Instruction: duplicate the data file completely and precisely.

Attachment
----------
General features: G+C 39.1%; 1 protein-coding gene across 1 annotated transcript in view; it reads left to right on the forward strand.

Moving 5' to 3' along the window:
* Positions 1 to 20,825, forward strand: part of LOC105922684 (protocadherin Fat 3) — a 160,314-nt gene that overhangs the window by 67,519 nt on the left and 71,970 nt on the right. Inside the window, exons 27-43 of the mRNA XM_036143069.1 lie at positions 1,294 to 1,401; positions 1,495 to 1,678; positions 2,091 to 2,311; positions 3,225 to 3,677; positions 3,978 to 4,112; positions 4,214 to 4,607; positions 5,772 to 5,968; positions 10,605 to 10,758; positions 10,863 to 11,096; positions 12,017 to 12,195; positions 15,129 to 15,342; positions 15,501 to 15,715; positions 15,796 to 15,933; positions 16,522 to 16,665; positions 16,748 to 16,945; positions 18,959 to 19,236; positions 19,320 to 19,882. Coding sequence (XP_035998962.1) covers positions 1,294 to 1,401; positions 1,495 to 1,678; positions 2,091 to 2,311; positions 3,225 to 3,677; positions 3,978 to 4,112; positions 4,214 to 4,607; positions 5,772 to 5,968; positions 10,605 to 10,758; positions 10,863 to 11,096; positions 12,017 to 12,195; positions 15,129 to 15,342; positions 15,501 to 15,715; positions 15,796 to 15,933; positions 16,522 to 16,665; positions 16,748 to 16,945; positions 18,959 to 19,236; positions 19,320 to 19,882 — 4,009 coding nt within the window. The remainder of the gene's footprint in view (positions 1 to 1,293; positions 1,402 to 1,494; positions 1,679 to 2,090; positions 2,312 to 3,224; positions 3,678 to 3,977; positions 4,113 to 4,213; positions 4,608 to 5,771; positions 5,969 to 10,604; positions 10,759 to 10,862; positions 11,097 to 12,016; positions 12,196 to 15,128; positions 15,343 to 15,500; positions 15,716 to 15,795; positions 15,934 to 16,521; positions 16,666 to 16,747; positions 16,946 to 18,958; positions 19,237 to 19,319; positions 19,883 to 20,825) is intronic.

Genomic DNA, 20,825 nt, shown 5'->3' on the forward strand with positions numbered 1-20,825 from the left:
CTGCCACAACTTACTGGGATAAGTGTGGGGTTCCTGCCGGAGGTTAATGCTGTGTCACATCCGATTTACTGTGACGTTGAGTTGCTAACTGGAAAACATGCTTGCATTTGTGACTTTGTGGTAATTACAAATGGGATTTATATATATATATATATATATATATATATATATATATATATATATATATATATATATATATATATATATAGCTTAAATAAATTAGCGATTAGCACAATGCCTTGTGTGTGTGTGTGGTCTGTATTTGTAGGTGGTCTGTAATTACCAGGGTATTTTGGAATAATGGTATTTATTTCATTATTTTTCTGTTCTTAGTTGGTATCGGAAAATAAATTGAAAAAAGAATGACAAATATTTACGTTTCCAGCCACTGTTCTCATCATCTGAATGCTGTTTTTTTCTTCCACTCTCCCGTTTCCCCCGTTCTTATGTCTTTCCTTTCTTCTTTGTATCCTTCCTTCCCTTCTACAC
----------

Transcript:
General features: G+C 39.1%; 1 protein-coding gene across 1 annotated transcript in view; it reads left to right on the forward strand.

Moving 5' to 3' along the window:
* Positions 1 to 20,825, forward strand: part of LOC105922684 (protocadherin Fat 3) — a 160,314-nt gene that overhangs the window by 67,519 nt on the left and 71,970 nt on the right. Inside the window, exons 27-43 of the mRNA XM_036143069.1 lie at positions 1,294 to 1,401; positions 1,495 to 1,678; positions 2,091 to 2,311; positions 3,225 to 3,677; positions 3,978 to 4,112; positions 4,214 to 4,607; positions 5,772 to 5,968; positions 10,605 to 10,758; positions 10,863 to 11,096; positions 12,017 to 12,195; positions 15,129 to 15,342; positions 15,501 to 15,715; positions 15,796 to 15,933; positions 16,522 to 16,665; positions 16,748 to 16,945; positions 18,959 to 19,236; positions 19,320 to 19,882. Coding sequence (XP_035998962.1) covers positions 1,294 to 1,401; positions 1,495 to 1,678; positions 2,091 to 2,311; positions 3,225 to 3,677; positions 3,978 to 4,112; positions 4,214 to 4,607; positions 5,772 to 5,968; positions 10,605 to 10,758; positions 10,863 to 11,096; positions 12,017 to 12,195; positions 15,129 to 15,342; positions 15,501 to 15,715; positions 15,796 to 15,933; positions 16,522 to 16,665; positions 16,748 to 16,945; positions 18,959 to 19,236; positions 19,320 to 19,882 — 4,009 coding nt within the window. The remainder of the gene's footprint in view (positions 1 to 1,293; positions 1,402 to 1,494; positions 1,679 to 2,090; positions 2,312 to 3,224; positions 3,678 to 3,977; positions 4,113 to 4,213; positions 4,608 to 5,771; positions 5,969 to 10,604; positions 10,759 to 10,862; positions 11,097 to 12,016; positions 12,196 to 15,128; positions 15,343 to 15,500; positions 15,716 to 15,795; positions 15,934 to 16,521; positions 16,666 to 16,747; positions 16,946 to 18,958; positions 19,237 to 19,319; positions 19,883 to 20,825) is intronic.

Genomic DNA, 20,825 nt, shown 5'->3' on the forward strand with positions numbered 1-20,825 from the left:
CTGCCACAACTTACTGGGATAAGTGTGGGGTTCCTGCCGGAGGTTAATGCTGTGTCACATCCGATTTACTGTGACGTTGAGTTGCTAACTGGAAAACATGCTTGCATTTGTGACTTTGTGGTAATTACAAATGGGATTTATATATATATATATATATATATATATATATATATATATATATATATATATATATATATATATATATATAGCTTAAATAAATTAGCGATTAGCACAATGCCTTGTGTGTGTGTGTGGTCTGTATTTGTAGGTGGTCTGTAATTACCAGGGTATTTTGGAATAATGGTATTTATTTCATTATTTTTCTGTTCTTAGTTGGTATCGGAAAATAAATTGAAAAAAGAATGACAAATATTTACGTTTCCAGCCACTGTTCTCATCATCTGAATGCTGTTTTTTTCTTCCACTCTCCCGTTTCCCCCGTTCTTATGTCTTTCCTTTCTTCTTTGTATCCTTCCTTCCCTTCTACAC